When I was an English teacher working in Thailand, every lesson started with the traditional Añjali Mudrā greeting of reverence. The class would pitch their hands in front of their faces as if in prayer and sing out, “Sa-wat-dee kha” and “Sa-wat-dee-khrap.” A benediction of great regard.
The term used for teacher in Thai is ‘Ajahn’ which is honorific, like the Japanese term, ‘sensei’ denoting esteem for one who has mastered something worthwhile. There were some mornings, severely hung-over from a night of Thai Mekong whiskey drinking, that the only thing to revere about me was the fact that I had managed to get up at all.
However unworthy I was of the greeting at that time, I did love this way of respecting the divinity in others in this simple greeting ceremony. How beautiful it must be to be raised in a culture where you are taught from birth to honour the spark of god-like energy that exists in all your fellow humans. Whilst I am pretty sure this becomes a mundane habit, akin to hand shaking, there must remain a sense of awe that the people around you carry within them a light that is worthy of recognition. When you greet with your ‘Namaste’ you are actually saying, “I bow to the divine in you.”
I am attending a course on narrative coaching and the most recent session I completed was about listening to what is ‘in resonance’ and what is ‘discordant’ in the story people tell you during a coaching session (or any interaction for that matter). The idea is that a person can narrate a story about a situation and may say one thing, like, “I am so happy at work,” and yet their physiology, tone of voice and whole demeanour counteracts the meaning they are trying to convey in their story – there is discordance.
Often we find ourselves trying to talk ourselves into believing what we say or saying things because we know that’s what we ought to be feeling, thinking and experiencing. In truth we are not always experiencing what we say we are. We are masterful at pretending to ourselves and so it’s a rich gift when a friend or coach can safely call out that our walk and talk are out of kilter.
Being in accord with life and our life purpose is the dance we are all working out. Knowing what the next step is and what beat to move to, is the mystery of life. How do we know that we are being harmonious and consistent with the inward thing we are? Does our divine interior-spark let us know when we are off course or diminishing its glow?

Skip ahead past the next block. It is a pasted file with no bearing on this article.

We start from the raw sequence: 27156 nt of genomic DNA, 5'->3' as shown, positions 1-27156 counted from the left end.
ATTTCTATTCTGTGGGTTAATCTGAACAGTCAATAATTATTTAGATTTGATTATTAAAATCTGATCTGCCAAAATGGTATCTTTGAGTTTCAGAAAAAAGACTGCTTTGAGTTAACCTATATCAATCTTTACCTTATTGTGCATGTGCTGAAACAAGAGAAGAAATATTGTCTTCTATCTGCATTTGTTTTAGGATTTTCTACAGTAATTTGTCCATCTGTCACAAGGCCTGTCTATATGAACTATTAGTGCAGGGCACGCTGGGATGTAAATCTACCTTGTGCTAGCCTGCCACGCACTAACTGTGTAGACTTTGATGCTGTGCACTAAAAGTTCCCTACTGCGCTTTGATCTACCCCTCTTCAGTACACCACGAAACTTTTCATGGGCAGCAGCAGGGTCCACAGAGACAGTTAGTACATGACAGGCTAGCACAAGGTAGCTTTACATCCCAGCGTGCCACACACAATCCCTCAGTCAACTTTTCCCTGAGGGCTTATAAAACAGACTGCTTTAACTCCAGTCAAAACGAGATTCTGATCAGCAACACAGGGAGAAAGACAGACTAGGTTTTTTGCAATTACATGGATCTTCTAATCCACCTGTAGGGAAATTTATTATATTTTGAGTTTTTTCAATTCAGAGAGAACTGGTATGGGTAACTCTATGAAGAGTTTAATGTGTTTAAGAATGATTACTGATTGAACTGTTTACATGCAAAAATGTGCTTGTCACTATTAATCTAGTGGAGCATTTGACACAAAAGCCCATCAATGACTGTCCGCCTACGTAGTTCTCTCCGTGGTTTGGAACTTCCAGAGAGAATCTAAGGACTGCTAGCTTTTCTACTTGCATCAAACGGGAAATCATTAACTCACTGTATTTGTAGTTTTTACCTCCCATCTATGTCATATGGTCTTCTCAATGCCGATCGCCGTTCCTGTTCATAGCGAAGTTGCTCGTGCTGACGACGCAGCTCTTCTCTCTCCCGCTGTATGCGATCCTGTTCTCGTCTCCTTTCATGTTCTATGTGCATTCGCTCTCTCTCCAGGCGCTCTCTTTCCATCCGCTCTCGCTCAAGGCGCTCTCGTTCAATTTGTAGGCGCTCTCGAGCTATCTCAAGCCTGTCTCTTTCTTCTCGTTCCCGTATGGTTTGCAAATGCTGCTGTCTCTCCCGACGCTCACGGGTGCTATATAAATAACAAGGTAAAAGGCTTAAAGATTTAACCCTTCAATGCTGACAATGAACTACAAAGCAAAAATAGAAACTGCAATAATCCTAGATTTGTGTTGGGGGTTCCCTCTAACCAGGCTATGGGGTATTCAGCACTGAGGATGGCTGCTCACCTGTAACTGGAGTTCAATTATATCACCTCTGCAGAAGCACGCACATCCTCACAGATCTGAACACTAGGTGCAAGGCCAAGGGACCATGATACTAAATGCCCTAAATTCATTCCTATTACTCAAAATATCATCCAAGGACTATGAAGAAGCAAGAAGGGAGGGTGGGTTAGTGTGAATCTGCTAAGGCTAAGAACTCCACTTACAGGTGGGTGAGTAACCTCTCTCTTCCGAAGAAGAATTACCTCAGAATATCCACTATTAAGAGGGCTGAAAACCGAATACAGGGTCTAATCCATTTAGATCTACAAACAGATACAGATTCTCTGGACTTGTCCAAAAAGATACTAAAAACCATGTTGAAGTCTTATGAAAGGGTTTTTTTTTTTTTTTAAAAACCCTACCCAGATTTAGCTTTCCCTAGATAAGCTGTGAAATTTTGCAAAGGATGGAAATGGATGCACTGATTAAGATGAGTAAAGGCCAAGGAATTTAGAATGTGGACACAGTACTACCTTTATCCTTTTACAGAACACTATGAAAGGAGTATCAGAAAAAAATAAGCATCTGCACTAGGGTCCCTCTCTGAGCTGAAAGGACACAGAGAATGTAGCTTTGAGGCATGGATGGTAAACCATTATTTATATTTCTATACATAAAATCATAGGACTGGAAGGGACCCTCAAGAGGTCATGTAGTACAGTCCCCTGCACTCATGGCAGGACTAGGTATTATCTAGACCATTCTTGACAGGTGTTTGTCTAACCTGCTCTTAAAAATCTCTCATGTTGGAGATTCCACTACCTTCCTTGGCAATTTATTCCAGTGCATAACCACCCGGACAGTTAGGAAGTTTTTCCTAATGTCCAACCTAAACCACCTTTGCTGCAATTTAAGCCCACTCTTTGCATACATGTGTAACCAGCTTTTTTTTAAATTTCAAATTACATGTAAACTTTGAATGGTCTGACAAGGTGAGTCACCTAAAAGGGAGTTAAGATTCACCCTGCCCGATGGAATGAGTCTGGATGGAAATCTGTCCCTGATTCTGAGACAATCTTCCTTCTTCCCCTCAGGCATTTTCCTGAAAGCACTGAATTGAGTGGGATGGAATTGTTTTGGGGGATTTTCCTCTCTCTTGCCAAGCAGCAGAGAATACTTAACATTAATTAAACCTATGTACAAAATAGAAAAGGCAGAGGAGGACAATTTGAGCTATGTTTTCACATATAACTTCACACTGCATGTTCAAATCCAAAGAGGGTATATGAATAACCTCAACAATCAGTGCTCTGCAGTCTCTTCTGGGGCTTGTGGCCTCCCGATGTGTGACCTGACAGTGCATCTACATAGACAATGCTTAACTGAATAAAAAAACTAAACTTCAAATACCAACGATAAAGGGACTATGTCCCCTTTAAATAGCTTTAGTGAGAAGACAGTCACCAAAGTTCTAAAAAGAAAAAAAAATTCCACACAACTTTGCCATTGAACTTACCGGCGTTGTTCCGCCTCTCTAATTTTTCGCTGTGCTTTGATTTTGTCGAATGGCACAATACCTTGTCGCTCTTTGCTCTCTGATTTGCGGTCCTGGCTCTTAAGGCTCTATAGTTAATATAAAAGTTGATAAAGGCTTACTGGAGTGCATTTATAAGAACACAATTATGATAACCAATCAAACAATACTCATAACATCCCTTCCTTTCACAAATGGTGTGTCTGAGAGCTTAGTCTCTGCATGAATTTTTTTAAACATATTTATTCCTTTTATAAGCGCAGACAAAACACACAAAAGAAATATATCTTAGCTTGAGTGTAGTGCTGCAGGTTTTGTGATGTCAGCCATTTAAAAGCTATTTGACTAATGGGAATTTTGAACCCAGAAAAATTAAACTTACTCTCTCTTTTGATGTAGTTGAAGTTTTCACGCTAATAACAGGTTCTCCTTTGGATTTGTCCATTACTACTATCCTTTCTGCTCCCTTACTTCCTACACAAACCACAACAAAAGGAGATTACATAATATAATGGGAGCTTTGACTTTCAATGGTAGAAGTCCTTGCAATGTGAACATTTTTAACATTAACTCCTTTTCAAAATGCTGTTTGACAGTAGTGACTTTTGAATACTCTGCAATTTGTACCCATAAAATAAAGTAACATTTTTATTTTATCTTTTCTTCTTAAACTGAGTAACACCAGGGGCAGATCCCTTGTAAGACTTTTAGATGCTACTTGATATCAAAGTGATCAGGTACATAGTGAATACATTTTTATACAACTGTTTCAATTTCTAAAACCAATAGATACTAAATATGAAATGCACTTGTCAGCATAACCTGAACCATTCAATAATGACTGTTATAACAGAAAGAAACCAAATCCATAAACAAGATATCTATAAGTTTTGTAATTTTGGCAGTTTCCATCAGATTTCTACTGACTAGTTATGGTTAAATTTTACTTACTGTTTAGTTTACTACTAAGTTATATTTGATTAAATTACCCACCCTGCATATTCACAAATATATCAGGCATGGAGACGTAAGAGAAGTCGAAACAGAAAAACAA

Using another ‘teaching story’, I remember helping out some second language English students who were battling with poetry and did not see themselves as effective at ‘analyzing poems’. They had matched their wits against Emily Dickinson’s poem ‘A narrow fellow in the grass’. It’s a clever poem, filled with sibilant sounds and they became delighted with themselves when they quickly worked out the ‘narrow fellow’ was indeed a snake.
But then we dug a bit deeper and they recognised that perhaps the snake represented something universal, like fear or discordance from nature. I remember them looking at me and smiling these enormous grins as if they were the discoverers of the great riches of King Solomon. They’d unlocked a mystery and they had conquered a limiting belief.
Poetry was not in fact ‘beyond them.” They had just been applying the wrong techniques in reading poems. More importantly, they now understood poems tell us beautiful messages about life and living that captures something that is almost beyond words. They had indeed found a mental ‘Ark of the Covenant’ containing commandments for reading poetry.
I like to think we are never completely out of accord with our lives; we sometimes just apply outdated or clumsy moves and techniques in relation to how we are interpreting or living our lives. Without sounding too much like a Forrest Gump I would like to say this: “Life is like a poem and you cannot interpret it like a piece of prose.”
You need to translate the messages life sends to you as if they are symbols and metaphors and explore their meaning against an internal truth. When we start to align our interior lives and all those internal divine standards and godly qualities with how we are living our external lives – that’s when you are in harmony.
People who show up as the inward thing they are make their lives an inspiring message to us all. And I suspect that’s what we are all endeavouring to do with the moves and techniques we know and were given to us.
Maybe we should all practice the Añjali Mudrā greeting – whether we say it out loud or use our inside voices. It might make all the difference to our world if we could be humble around the gods that walk amongst us.
Song of the Builders
On a summer morning
I sat down
on a hillside
to think about God –
a worthy pastime.
Near me, I saw
a single cricket;
it was moving the grains of the hillside
this way and that way.
How great was its energy,
how humble its effort.
Let us hope
it will always be like this,
each of us going on
in our inexplicable ways
building the universe.